Think Aloud explores book-related discussions encompassing reading, writing, blogging, and perhaps newsworthy content. The focus is to push the boundaries, stretch the mind, and encourage dialogue within this community. Let’s all think out loud.
Discovering The Reality of
Amplify your reading senses by immersing yourself into environments that mimic the feel of the novel.
With stories spanning thousands of settings and a handful of climates, a thought that comes to mind is whether or not readers can encourage an immersive reading experience by putting themselves in an atmosphere mimicking the feel of the unfolding scenarios.
What do I mean?
A book which takes place during winter with a majority of scenes being spent outside? Read the book in the cold, outside, as it snows—the frostbite is a trophy of success.
A book which takes place during autumn and highlights an allegorical tree in your backyard? Go outside, step on the crackling leaves and read it under the big [yew] tree. (Re: A Monster Calls).
A book which takes place at a cottage under the burning summer heat? Chill at the beach or go with your family to the cottage abode—first world problems allowed. Remember to bring a pen and scribe all the quotes and feels on your hands and everywhere else. (Re: We Were Liars).
(This all sounds pretty crazy—and maybe I am a bit crazy—but humour me a bit.)
There are two considerations that foster these reading environments: setting and temperature. You can read novels in the comfort of your home but the lacking tangible influence of the story’s environment compared to your present reading situation may hinder you from truly bringing these words to life.
Setting is situational and is the more difficult of the pair to place yourself in. Hard science-fiction and epic fantasy might be a bit extreme to find an evocative working environment but contemporary reads that take place at a summer cottage or on a school campus may be easier to replicate. Heck, you might even be able to stretch Steampunk to that of commuting on public transit. In either case, it might not be as comforting as your cushioned reading nook but surely there’s something special in trying to view the scene by slipping into the protagonists’ shoes.
Temperature is the easier characteristic to validate as there are only so many extremes between oh-shit-this-is-too-hot and oh-shit-this-is-too-cold. The glaring problem is in not knowing the atmosphere being evoked on the get-go as well as the weather’s malleability as the story progresses. However, there may be the off-chance that a novel really does take place in the harsh climates of the winter or in the scorching heat of summer; and to read these novels under these circumstances may enhance the mood and tone of the read.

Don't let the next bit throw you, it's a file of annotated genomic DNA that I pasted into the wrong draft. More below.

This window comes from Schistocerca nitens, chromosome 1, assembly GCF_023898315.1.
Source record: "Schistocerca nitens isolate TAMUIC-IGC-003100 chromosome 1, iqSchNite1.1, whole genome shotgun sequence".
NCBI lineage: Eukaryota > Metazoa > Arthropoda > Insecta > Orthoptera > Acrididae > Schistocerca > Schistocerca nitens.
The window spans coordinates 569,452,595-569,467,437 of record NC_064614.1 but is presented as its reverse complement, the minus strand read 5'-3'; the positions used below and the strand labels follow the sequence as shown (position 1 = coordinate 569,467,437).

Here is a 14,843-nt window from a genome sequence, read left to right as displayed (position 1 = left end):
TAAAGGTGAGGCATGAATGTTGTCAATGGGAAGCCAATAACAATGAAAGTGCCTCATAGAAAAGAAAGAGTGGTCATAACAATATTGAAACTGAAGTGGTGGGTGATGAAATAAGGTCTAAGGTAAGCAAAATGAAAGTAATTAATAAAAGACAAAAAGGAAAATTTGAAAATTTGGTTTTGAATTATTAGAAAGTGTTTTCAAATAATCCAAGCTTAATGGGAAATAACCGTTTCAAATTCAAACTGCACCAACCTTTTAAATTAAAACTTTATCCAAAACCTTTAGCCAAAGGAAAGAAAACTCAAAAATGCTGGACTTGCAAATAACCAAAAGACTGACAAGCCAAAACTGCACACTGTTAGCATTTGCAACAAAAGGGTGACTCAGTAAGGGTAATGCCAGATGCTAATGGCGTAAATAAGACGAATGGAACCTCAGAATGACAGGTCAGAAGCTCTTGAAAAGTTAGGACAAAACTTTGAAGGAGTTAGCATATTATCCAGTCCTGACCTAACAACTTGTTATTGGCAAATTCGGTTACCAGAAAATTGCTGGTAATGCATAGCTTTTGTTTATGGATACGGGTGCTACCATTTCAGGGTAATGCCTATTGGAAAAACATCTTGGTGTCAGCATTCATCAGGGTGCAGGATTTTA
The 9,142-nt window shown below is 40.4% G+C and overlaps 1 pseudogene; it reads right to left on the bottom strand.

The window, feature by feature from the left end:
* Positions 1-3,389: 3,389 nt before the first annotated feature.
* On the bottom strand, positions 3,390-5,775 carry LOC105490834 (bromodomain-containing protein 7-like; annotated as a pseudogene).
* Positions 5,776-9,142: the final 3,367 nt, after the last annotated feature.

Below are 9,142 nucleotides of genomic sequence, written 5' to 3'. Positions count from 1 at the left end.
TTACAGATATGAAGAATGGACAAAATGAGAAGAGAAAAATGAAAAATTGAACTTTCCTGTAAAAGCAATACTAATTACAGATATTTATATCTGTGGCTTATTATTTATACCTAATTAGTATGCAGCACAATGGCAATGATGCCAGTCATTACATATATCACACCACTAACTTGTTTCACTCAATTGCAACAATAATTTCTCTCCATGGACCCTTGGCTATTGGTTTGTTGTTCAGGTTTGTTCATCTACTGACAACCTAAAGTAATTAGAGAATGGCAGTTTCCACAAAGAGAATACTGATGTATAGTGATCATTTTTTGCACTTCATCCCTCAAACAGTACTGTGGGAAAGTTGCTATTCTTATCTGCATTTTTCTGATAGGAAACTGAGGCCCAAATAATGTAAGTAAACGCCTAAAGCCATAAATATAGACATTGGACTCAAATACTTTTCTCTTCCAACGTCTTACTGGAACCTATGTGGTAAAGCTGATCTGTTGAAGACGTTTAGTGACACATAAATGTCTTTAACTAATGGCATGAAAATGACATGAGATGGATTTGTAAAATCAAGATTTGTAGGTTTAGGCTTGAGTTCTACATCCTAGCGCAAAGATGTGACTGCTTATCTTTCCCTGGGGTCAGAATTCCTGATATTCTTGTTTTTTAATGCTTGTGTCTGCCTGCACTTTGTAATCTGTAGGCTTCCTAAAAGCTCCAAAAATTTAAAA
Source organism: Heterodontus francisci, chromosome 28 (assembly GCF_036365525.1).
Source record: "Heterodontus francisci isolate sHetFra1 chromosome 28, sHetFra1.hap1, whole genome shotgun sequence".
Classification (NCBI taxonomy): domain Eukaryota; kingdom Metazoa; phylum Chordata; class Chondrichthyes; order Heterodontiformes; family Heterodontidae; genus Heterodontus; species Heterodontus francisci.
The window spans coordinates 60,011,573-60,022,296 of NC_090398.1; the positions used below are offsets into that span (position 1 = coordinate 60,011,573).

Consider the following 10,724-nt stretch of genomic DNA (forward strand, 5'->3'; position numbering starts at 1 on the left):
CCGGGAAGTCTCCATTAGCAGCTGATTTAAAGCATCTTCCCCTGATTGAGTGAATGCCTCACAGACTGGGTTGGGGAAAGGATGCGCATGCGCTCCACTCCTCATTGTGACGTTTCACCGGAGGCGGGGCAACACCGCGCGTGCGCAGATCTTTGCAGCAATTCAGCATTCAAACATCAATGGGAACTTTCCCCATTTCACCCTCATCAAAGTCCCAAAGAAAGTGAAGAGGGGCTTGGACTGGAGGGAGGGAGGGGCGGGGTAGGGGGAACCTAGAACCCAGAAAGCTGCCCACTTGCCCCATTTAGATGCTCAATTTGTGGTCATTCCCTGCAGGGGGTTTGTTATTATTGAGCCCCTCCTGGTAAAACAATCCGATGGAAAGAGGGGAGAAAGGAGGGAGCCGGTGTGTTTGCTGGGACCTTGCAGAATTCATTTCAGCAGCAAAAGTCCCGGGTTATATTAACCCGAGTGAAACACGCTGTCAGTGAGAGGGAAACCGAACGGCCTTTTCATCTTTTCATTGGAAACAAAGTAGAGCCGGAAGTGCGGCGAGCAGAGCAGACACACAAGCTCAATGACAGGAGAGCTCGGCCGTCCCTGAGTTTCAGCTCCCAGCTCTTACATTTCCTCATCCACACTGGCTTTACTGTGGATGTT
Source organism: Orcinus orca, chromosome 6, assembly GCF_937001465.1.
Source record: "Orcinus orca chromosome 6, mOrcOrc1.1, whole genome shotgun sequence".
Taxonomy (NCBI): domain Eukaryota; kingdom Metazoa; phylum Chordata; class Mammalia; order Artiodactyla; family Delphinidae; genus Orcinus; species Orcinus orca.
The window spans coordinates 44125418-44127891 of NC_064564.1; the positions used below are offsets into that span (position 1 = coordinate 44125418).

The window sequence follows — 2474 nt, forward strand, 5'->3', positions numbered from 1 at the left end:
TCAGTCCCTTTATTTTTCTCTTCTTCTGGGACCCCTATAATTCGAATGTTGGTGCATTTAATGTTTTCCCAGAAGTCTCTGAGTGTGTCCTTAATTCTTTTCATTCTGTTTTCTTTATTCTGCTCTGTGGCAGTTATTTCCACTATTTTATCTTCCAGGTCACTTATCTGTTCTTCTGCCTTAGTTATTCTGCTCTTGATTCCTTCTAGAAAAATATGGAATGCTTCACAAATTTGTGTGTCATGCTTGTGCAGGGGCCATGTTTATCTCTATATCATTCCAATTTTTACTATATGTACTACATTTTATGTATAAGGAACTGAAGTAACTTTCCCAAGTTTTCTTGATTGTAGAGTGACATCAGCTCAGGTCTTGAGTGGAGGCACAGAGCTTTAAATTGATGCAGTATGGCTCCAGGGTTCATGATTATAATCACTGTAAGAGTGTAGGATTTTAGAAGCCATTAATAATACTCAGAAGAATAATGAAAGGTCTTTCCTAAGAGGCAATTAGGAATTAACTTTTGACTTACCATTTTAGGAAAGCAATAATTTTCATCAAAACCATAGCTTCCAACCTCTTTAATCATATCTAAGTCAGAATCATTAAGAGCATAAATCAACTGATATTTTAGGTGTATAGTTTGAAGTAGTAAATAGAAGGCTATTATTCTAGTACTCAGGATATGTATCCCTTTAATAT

There’s a likely hurdle to predetermine where environments may take place. A blurb can only give so much world building and context before it gets into spoilers, and if there’s nothing to go off of, then that’s okay—you can begin exploring the merits of the setting in the comfort of your home (or what have you). The easiest environments to replicate are those stories which take place in a primary location; and unless you’re versed in seeing the eight-ball to know the feel of future situations, reading in single locations should be (and might be) a logical starting point to discovering the reality of atmospheric reading.
So with it being wicked cold up here in the True North Strong and Free (Canada), reading on commute is often pretty dreadful. But I did wonder if I could turn this negative into a positive by engaging certain reads with the attitude that ‘yes, this weather is indicative of what I’m reading about’—so much that I would literally feel the words. I mean, we can understand words on paper for what they are but to really experience them? Well, that’s the question of the hour.
Let me know what you think of this topic and these questions below!
1) Where do you typically read? What’s the weirdest place you’ve read a novel?
2) Has where you read ever influenced how you felt about a novel (or perhaps a scene)?
3) Books are often recommended to be “beach reads” or “must-haves for Christmas” and let’s say these stories do involve beaches and Christmas. What’s your take on reading these novels outside of their environments? Would these feelings be amplified if you read the book while sun-bathing or next to a festive tree?
4) Is there another variable aside from setting and temperature that could influence the atmosphere matching process?
I read on commute quite a bit and you know what outside feels like? A polar vortex of -30 Celsius arctic winds. So, yeah, I thought about channeling this weather into something positive by finding a book that took place in the blistering cold so I could really “feel” what the protagonist feels. Or maybe I’m just crazy, aha.
(Thanks to Savindi for beta reading and overhauling this post).